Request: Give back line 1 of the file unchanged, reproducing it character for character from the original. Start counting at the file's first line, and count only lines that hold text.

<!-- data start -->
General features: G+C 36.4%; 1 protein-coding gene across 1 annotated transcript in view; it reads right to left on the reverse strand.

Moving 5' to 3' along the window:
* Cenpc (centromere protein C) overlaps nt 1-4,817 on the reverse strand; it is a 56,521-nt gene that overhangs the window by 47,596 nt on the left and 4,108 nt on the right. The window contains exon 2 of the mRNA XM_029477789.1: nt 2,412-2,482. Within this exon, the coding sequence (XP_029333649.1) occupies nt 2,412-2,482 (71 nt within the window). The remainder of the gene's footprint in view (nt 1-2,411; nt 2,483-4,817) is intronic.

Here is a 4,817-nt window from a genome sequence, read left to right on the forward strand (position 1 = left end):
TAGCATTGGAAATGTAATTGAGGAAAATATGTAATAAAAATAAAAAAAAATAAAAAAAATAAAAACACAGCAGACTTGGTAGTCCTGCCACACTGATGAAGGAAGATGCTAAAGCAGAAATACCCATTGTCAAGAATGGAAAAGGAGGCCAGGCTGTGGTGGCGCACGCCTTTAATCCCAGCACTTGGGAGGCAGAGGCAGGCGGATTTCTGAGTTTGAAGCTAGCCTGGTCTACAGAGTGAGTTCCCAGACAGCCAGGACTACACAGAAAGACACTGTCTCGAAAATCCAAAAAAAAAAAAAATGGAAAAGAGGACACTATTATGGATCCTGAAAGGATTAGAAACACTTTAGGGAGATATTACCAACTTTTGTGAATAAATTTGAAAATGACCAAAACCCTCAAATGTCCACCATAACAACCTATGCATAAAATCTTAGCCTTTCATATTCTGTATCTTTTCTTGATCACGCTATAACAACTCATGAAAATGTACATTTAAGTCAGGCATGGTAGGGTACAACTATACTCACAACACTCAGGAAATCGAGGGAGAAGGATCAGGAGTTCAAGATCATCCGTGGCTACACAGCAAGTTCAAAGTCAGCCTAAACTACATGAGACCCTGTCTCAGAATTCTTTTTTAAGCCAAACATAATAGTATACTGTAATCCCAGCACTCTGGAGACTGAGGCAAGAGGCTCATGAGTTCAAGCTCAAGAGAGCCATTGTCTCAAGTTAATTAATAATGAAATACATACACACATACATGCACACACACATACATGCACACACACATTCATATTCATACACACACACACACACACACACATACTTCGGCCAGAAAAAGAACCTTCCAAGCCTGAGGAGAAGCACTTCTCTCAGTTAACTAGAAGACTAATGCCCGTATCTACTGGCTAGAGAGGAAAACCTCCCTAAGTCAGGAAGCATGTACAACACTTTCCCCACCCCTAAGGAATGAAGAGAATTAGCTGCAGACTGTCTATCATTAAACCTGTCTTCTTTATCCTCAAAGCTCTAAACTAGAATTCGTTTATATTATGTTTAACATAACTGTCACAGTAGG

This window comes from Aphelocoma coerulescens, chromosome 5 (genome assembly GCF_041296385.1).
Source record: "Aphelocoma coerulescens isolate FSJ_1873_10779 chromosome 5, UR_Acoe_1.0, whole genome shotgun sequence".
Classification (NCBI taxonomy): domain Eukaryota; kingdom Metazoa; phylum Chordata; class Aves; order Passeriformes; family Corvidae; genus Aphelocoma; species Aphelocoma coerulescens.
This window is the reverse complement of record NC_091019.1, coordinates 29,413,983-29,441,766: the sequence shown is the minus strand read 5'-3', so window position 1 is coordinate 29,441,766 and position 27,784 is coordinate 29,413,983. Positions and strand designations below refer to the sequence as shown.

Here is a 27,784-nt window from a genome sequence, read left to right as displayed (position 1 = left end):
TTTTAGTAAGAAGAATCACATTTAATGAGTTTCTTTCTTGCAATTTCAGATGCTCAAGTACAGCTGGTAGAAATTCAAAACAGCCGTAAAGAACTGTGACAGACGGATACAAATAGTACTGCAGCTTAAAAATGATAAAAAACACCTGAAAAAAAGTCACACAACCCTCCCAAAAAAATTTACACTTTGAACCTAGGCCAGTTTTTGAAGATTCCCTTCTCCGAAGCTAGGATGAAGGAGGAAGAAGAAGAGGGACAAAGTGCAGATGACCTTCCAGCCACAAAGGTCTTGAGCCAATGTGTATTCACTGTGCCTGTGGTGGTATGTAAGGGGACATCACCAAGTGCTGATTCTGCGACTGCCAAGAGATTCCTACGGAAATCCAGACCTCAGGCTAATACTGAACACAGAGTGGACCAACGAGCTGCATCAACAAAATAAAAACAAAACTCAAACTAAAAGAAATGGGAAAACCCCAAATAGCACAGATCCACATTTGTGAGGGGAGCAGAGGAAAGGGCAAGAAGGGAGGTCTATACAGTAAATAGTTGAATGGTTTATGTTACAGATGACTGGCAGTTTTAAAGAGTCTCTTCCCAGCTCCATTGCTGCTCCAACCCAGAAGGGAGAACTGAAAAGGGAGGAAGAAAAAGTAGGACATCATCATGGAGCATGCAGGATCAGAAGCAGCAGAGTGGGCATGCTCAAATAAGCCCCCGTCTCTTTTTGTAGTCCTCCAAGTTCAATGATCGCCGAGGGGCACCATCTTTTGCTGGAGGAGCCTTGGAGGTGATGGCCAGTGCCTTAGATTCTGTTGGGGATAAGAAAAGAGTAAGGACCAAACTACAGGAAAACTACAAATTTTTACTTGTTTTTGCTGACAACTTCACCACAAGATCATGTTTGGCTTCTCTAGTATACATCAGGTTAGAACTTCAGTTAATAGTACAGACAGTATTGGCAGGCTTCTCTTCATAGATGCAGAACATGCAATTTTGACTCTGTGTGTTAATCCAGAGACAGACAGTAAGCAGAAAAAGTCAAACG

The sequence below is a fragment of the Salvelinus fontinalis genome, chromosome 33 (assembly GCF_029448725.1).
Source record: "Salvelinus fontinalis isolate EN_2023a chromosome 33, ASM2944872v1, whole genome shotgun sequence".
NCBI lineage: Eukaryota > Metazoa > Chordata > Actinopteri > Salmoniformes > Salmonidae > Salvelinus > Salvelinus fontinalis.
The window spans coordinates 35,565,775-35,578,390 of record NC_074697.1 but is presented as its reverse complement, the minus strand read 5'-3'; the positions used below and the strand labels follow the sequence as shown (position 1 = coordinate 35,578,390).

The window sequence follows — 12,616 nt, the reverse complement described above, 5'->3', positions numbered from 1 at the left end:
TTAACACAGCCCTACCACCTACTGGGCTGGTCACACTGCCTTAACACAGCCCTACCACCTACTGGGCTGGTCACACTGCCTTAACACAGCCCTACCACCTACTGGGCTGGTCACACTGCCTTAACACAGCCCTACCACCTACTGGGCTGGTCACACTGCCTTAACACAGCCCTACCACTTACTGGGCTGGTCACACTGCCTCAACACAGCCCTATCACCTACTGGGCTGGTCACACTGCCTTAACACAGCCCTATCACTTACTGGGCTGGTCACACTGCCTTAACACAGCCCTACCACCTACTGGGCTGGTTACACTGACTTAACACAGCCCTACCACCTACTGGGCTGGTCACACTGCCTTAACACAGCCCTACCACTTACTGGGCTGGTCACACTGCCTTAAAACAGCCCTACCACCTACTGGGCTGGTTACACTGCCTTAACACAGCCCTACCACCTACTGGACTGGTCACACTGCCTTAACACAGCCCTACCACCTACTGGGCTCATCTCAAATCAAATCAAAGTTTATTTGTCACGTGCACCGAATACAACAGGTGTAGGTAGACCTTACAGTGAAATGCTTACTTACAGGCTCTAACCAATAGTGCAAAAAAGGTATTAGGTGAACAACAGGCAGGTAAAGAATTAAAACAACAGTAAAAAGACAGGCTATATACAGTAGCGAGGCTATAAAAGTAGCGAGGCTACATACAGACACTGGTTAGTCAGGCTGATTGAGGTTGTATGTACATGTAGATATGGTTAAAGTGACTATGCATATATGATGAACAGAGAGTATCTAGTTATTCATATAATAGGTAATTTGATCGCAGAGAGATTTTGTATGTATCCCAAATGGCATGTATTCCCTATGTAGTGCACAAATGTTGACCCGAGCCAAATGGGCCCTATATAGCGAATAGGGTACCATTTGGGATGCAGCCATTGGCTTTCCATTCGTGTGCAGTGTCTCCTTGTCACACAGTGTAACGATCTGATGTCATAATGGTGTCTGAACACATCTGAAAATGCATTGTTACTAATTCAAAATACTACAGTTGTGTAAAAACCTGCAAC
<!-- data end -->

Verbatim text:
General features: G+C 36.4%; 1 protein-coding gene across 1 annotated transcript in view; it reads right to left on the reverse strand.